• The Sherif Ali character is a combination of numerous Arab leaders--particularly Sharif Nassir, Faisal's cousin, who led the Harith forces involved in the attack on Aqaba. The character was created largely because Lawrence did not serve with any one Arab leader (aside from Auda) throughout the majority of the war. This character was, however, almost certainly named after Sharif Ali ibn Hussein, a leader in the Harith tribe, who played a part in the Revolt and who is mentioned and pictured in Lawrence's memoir "Seven Pillars of Wisdom".
  • Mr. Dryden was based loosely on numerous figures, including Sir Ronald Storrs, who was head of the Arab Bureau and later the Governor of Palestine. It was largely Storrs' doing that T.E. Lawrence first met Faisal and became involved with the revolt. The Dryden character was also partially based upon T.E. Lawrence's archaeologist friend D.G. Hogarth as well as Mark Sykes and Henry McMahon, who historically fulfilled Dryden's role as a political liaison. Dryden was created by the screenwriters to "represent the civilian and political wing of British interests, to balance Allenby's military objectives."
  • Colonel Brighton is in essence a composite of all of the British officers who served in the Middle East with Lawrence, most notably Lieutenant Colonel S.F. Newcombe. Newcombe played much the same role as Brighton does in the movie, being Lawrence's predecessor as liaison to the Arab Revolt. He, and many of his men, were captured by the Turks in 1916, but he later escaped. Also, like Brighton, Newcombe was not well liked by the Arabs, though he remained friends with Lawrence. (In Michael Wilson's original script, he was "Colonel Newcombe". The character's name was changed by Robert Bolt.) Brighton was apparently created to represent how ordinary British soldiers would feel about a man like Lawrence: impressed by his accomplishments, but repulsed by his affected manner.
  • The Turkish Bey who captured T.E. Lawrence in Deraa--according to Lawrence, General Hajim Bey (in Turkish, Hacim Muhiddin Bey)--is not named in the movie. The incident was mentioned in "Seven Pillars of Wisdom". Some biographers (Jeremy Wilson, John Mack) argue that Lawrence's account is to be believed. Others (Michael Asher, Lawrence James) argue that contemporary evidence suggests that Lawrence never went to Deraa at this time and that the story is invented.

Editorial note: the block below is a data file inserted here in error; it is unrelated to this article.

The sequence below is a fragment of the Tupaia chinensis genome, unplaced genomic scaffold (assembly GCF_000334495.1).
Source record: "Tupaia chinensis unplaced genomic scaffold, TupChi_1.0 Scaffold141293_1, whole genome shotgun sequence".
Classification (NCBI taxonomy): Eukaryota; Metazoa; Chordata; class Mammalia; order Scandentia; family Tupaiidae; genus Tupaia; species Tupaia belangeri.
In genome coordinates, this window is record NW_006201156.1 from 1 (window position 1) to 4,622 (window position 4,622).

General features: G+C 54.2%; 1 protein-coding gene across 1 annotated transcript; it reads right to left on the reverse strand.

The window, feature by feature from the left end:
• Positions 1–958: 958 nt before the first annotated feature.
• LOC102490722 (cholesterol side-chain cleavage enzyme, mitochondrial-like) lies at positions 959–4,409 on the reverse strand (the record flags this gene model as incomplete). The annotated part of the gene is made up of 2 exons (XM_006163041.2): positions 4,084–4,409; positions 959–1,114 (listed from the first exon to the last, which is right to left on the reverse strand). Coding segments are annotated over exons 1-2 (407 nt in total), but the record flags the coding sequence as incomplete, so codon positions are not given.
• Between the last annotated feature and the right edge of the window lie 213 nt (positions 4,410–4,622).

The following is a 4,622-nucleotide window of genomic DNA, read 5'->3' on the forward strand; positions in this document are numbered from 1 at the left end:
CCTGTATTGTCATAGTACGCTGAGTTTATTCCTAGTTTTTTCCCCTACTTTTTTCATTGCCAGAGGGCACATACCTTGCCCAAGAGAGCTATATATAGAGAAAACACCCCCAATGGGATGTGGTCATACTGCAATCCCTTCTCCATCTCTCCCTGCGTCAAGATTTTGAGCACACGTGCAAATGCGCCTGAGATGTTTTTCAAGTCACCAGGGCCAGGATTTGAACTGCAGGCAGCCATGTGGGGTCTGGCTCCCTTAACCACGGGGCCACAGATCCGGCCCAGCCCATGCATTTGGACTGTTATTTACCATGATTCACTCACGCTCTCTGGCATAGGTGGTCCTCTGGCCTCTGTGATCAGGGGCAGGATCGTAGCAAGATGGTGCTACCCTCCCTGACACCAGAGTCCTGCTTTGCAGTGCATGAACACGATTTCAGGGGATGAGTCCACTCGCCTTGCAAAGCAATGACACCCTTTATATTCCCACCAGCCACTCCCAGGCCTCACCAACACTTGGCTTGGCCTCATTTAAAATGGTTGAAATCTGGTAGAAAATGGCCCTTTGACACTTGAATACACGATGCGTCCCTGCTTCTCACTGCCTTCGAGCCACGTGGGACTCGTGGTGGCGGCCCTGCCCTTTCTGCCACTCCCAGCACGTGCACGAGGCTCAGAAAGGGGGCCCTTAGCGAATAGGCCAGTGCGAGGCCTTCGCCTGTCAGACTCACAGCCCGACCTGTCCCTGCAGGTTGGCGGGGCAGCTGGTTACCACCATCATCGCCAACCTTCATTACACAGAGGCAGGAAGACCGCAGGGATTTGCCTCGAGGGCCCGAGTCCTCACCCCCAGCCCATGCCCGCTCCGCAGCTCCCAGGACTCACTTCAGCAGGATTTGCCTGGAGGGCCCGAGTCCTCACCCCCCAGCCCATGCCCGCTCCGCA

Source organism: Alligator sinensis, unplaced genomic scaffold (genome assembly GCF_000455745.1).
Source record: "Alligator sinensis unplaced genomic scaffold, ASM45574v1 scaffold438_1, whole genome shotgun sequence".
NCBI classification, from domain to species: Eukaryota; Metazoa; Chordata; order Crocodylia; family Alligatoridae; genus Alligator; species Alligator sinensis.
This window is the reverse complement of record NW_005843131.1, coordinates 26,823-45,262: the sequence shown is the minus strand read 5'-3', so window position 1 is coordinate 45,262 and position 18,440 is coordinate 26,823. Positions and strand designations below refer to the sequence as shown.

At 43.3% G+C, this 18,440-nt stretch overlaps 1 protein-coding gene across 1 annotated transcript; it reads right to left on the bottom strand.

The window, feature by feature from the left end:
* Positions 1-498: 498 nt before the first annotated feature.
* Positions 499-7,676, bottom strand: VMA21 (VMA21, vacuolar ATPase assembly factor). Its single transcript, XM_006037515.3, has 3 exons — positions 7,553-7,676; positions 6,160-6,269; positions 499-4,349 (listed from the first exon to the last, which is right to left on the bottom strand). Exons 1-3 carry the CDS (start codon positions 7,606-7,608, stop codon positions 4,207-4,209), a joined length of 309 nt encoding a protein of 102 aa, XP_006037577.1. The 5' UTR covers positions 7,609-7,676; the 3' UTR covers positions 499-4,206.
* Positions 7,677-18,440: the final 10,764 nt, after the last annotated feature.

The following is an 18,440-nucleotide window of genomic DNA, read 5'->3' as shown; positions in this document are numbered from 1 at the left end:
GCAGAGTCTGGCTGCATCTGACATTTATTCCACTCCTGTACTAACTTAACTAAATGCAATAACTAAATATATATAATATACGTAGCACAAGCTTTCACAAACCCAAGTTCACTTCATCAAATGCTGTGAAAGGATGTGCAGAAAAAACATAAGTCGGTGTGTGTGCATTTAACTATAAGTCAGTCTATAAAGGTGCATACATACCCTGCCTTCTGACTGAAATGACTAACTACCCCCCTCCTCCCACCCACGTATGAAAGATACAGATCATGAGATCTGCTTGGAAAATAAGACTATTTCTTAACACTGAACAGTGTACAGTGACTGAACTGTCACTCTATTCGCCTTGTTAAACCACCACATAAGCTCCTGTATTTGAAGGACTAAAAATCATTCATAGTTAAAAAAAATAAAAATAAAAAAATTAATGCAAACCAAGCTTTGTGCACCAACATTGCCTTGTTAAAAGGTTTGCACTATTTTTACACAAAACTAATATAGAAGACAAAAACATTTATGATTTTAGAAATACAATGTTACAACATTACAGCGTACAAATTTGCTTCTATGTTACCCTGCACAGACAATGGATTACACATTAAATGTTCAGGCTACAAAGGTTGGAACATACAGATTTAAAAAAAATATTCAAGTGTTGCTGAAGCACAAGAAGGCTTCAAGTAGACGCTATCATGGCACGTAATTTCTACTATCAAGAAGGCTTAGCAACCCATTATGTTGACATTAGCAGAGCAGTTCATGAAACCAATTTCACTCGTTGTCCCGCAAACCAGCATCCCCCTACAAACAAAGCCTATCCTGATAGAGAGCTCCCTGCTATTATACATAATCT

• Jackson Bentley was based on famed American journalist Lowell Thomas. Thomas helped make T.E. Lawrence famous with accounts of his bravery. Thomas--a young man at the time--spent only a few days (or weeks at most) with T.E. Lawrence in the field. Whereas Bentley--depicted as a cynical middle-aged Chicago newspaperman--was present during the whole of T.E. Lawrence's later campaigns. Thomas--who did not start reporting on T.E. Lawrence until after the end of World War I--held T.E. Lawrence in high regard, unlike the Bentley character, who seems to view T.E. Lawrence only as a story he can write about. Bentley had been the narrator in Michael Wilson's original script, but Robert Bolt reduced his role significantly for the final script.
  • André De Toth suggested a shot wherein bags of blood would be machine-gunned, spraying the screen with blood. Second unit cinematographer Nicolas Roeg approached Sir David Lean with this idea, but Lean found it disgusting. De Toth subsequently left the project.
  • Peter O'Toole spent three months learning how to live as an Arab before a frame of film was shot. He travelled across the desert with the Bedouin camel patrol, and he often slept rough under the stars amidst utter silence, just as T.E. Lawrence had done as a child.
  • Peter O'Toole was often injured during filming. He received third-degree burns, sprained both ankles, tore ligaments in both his hip and thigh, broke his thumb, dislocated his spine, fractured his skull, was bitten by a camel, sprained his neck, tore a groin muscle, and was concussed twice. He also seriously injured his hand during filming by punching through the window of a caravan while drunk. A brace or bandage can be seen on his left thumb during the first train attack scene, presumably due to this incident.